A popular Mid-Atlantic supermarket chain founded in South Philadelphia in 1891. It is the dominant supermarket in the Greater Philadelphia area. One of the largest in existence is within walking distance of my house.

Incorrectly pronounced "Ac-a-me" by hundreds of thousands of Philadelphians. I have managed to overcome this particular manifestation of the Philly accent, but Acme remains my preferred supermarket.

Acme (created by Rob Pike) is a text editor for the Plan 9 operating system; it integrates the mouse much more intuitively into the user interface than does any other editor I have seen. There is a UNIX/X clone of Acme called Wily.

ACK = A = acolyte

Acme n.

[from Greek `akme', highest point of perfection or achievement] The canonical supplier of bizarre, elaborate, and non-functional gadgetry - where Rube Goldberg and Heath Robinson (two cartoonists who specialized in elaborate contraptions) shop. The name has been humorously expanded as A (or American) Company Making Everything. (In fact, Acme was a real brand sold from Sears Roebuck catalogs in the early 1900s.) Describing some X as an "Acme X" either means "This is insanely great", or, more likely, "This looks insanely great on paper, but in practice it's really easy to shoot yourself in the foot with it." Compare pistol.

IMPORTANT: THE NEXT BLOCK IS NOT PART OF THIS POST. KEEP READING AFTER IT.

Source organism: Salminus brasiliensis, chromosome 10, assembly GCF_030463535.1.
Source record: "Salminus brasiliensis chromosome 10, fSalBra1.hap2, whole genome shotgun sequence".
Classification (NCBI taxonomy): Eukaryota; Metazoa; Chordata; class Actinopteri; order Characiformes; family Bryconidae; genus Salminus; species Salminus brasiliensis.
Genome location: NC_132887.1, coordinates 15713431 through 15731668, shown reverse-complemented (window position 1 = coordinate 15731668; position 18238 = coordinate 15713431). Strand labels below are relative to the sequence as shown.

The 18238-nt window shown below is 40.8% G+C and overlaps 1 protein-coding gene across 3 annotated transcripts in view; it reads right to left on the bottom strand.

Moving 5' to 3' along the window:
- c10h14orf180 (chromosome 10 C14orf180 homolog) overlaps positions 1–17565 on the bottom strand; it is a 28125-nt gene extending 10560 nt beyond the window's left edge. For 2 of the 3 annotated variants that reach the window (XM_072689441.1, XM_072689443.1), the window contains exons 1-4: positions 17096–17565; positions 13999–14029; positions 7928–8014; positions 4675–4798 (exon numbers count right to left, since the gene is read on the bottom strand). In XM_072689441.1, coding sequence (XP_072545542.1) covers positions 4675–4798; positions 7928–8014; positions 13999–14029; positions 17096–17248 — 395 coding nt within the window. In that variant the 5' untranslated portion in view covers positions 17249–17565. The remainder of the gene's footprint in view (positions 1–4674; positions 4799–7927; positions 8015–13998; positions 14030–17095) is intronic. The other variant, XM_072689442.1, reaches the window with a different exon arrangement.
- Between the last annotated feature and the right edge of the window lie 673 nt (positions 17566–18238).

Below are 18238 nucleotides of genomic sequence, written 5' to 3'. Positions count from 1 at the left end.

This term, specially cherished by American hackers and explained here for the benefit of our overseas brethren, comes from the Warner Brothers' series of "Roadrunner" cartoons. In these cartoons, the famished Wile E. Coyote was forever attempting to catch up with, trap, and eat the Roadrunner. His attempts usually involved one or more high-technology Rube Goldberg devices - rocket jetpacks, catapults, magnetic traps, high-powered slingshots, etc. These were usually delivered in large wooden crates labeled prominently with the Acme name - which, probably not by coincidence, was the trade name of the animation rotation board used by cartoonists since forever. Acme devices invariably malfunctioned in improbable and violent ways.

--The Jargon File version 4.3.1, ed. ESR, autonoded by rescdsk.

(recursive acronym: "The ACME Crossassembler for Multiple Environments")

A 6502 crossassembler from Smørbrød Software (Marco Baye), distributed under GPL. It is portable and runs on various platforms (*NIX, MS-DOS, AmigaOS, OS/2 and RISC OS, the original platform where it was written on). It supports many kinds of 6502 variants (6502, 65c02, 65816 - though it will not produce files bigger than 64k!), and supports for illegal opcodes are being worked on.

It appears to be very well-featured: it allows complicated preprocessing (conditional and looping code, inclusion of other source files and binaries, math parsing), supports global and local labels, and has powerful macro support. It also appears to support position-independent code (but will not make linkable objects - hmmmm). It also seems to have ASCII-to-PETSCII/screencodes conversion built in. And, according to the hype, it is also fast.

Ac"me (#), n. [Gr. point, top.]


The top or highest point; the culmination.

The very acme and pitch of life for epic poetry. Pope.

The moment when a certain power reaches the acme of its supremacy. I. Taylor.

2. Med.

The crisis or height of a disease.


Mature age; full bloom of life.

B. Jonson.


© Webster 1913.

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